How one Newfoundlander revived Blockbuster in his basement

There’s a house in St. John’s where the video era lives on in all its grainy glory

Lynch in his basement Blockbuster Video store in St. John's, Nfld.(Photograph by Alex Stead)

Lynch in his basement Blockbuster Video store in St. John’s, Nfld. (Photograph by Alex Stead)

Corey Lynch has built a blue-and-yellow time machine in his St. John’s basement. It’s a portal to his own past, and maybe yours, too.

Welcome to Megahit Video—the alternative universe where it’s Friday night, Netflix doesn’t exist and you need to pick snacks and negotiate with your family or your friends about what video to watch, then hope all the copies aren’t already rented out. In a literal sense, what Lynch has built is a deeply loving homage to the all but defunct Blockbuster Video chain. But in a truer sense, he has created pure, life-sized nostalgic joy. “I am a lover of things,” he laughs, mentioning his extensive VHS and toy collections as evidence.“I’m generally all-in on the things I love. Now, of course I realize this is the extreme. I won’t also build a toy museum next door.”

It all started with a pandemic renovation project and Lynch’s search for a theme for a new basement wet bar. He’s a lifelong movie buff, so the idea seemed obvious, and his wife was game. “It was craving that sense of nostalgia and making sure I had a place to go where I felt comfortable and warm,” he says. “That was the experience of going to the video store when I was young—it was so exciting.”

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Lynch doesn’t consider himself a nostalgic person, simply because he never left behind the things he loves. Megahit is stocked with his own collection of 1,000 VHS tapes, with about 350 on display at any one time, along with dummy movie boxes he crafted in Photoshop. This isn’t a store where you can actually rent movies; it’s a monument to that extinct creature, like a museum exhibit. The attention to detail is what makes it all sing: a big promotional cardboard cutout of Uma Thurman in Kill Bill, a “Big Release” wall with 30 (fake) copies of Independence Day, a giant red M&M’s figure holding up a tray of candy, the cobalt blue walls, every item you can see branded within an inch of its life.

Lynch’s favourite detail is the storefront. A contractor friend managed to procure and install a steel and glass commercial door alongside two steel-framed windows, so that when you step outside of Megahit and look back at it from the other side of his basement—Lynch and his family live in his former childhood home—there is the storefront, suspended in time. The windows look out into his daughters’ playroom, but when Lynch films Facebook videos of movie reviews or goofy comedy sketches inside the store, he erases that domestic glimpse with a greenscreen view of colourful St. John’s houses.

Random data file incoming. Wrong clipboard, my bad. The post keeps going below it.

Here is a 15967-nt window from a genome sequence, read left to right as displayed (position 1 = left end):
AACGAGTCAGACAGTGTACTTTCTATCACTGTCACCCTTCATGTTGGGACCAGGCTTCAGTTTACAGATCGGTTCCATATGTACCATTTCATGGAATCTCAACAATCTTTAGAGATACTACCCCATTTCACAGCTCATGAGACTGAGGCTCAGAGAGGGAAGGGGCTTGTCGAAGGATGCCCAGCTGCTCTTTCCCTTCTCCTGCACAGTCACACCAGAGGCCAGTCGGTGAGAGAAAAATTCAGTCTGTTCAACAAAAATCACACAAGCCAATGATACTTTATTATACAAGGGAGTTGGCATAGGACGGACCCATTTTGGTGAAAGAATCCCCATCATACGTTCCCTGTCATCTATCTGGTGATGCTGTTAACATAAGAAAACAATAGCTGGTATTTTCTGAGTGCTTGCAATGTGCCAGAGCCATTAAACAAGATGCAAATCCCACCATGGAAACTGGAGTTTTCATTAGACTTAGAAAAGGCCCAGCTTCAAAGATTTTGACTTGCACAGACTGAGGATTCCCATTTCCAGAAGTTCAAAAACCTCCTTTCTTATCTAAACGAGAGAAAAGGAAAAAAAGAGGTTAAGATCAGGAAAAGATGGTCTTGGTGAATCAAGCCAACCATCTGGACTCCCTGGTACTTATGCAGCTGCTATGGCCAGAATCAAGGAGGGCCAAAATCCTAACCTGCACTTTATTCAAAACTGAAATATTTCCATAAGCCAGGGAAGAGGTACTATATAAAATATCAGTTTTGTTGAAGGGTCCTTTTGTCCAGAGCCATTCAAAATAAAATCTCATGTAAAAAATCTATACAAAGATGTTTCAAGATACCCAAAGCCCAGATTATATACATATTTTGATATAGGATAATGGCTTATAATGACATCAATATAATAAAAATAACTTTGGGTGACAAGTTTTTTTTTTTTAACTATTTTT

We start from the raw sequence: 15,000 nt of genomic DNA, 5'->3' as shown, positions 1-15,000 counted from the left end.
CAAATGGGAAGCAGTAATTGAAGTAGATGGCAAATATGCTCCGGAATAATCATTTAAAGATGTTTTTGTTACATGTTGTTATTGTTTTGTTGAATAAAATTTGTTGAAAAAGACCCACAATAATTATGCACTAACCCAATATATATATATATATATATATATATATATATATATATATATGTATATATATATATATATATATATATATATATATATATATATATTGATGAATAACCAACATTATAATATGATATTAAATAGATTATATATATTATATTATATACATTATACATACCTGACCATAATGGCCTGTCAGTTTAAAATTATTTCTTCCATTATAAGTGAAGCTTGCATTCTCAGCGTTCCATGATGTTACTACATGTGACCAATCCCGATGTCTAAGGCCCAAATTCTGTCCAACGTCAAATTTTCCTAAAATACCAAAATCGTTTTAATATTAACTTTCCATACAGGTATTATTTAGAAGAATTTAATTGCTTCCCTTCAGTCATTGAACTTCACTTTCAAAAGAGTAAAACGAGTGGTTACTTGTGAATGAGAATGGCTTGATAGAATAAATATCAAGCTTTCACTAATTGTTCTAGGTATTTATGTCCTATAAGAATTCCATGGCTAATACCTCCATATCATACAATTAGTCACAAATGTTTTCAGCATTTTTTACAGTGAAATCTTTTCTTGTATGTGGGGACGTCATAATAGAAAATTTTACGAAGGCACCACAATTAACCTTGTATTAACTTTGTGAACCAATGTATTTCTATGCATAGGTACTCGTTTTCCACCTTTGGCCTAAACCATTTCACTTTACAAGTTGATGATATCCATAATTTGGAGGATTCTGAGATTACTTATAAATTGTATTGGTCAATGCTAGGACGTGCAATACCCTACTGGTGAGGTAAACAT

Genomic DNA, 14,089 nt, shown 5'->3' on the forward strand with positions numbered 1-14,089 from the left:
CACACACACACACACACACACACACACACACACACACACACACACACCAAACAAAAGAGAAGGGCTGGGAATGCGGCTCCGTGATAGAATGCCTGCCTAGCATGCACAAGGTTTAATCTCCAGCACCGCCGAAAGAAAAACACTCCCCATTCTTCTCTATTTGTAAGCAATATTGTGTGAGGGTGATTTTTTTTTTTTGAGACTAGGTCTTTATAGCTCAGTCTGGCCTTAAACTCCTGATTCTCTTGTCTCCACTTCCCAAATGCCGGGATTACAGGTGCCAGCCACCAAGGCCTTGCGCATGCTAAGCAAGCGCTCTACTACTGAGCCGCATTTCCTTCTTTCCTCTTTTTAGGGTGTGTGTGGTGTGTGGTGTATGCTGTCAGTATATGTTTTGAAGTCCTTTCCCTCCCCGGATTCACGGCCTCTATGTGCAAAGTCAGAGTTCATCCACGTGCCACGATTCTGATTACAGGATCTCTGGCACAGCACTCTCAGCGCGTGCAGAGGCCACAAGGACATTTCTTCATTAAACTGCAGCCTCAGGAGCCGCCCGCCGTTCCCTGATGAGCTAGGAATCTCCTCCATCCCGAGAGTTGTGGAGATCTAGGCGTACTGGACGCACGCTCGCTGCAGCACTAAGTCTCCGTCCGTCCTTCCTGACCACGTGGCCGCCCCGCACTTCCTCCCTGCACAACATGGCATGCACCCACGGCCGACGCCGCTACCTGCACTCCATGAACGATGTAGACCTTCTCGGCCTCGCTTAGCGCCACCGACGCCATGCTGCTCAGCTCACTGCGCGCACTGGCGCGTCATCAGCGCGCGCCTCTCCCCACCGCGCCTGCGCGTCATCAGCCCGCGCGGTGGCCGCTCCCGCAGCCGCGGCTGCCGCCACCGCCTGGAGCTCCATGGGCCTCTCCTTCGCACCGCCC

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And for actually watching movies, it’s all about VHS for Megahit’s proprietor—a little grainy, maybe, with wonky tracking or sound, exactly the way movies feel in his memory. “We are an analogue video store for the digital age,” he likes to say. It’s easy enough to find VCRs these days, but what’s tricky is finding TVs that connect to them, so Lynch has a dongle that connects the VCR to his MacBook so he can stream to his TV inside his Blockbuster “store.” He has four VCRs at the moment, because they are not repairable. “When they go, they go,” he says. “We give them a Viking funeral.” He watches movies, he says, “like I’m 14.” Among his favourites are Big Trouble in Little China, Halloween, Jurassic Park and Raiders of the Lost Ark, which he considers a “perfect movie” that cannot be improved upon.

Lynch sees Megahit as an immersive experience to be shared with everyone who holds warm memories of those Friday night outings (“members” are welcome to join the fun on its Facebook page). The name obviously invokes Blockbuster, but he deliberately gave it a generic tweak so that it would conjure up everyone’s long-ago local video store.

As a teenager, Lynch picked his way through the construction zone of a new Blockbuster about to open in St. John’s, where he found a manager who hired him on the spot. That high school job felt like he’d landed in Hollywood, with the crowd and energy every Friday night feeling like a nightclub. The video store was the place to be, until one day it wasn’t. Blockbuster had 9,000 stores worldwide at its peak, but by 2018 just one remained, in Bend, Ore. Everyone retreated to their couches and their streaming services where they never had to worry about all the copies being rented. Good thing Corey Lynch, like the hero of many a good caper movie, built us all a time machine.

This article appears in print in the February 2022 issue of Maclean’s magazine with the headline, “Rewinding with gusto.” Subscribe to the monthly print magazine here.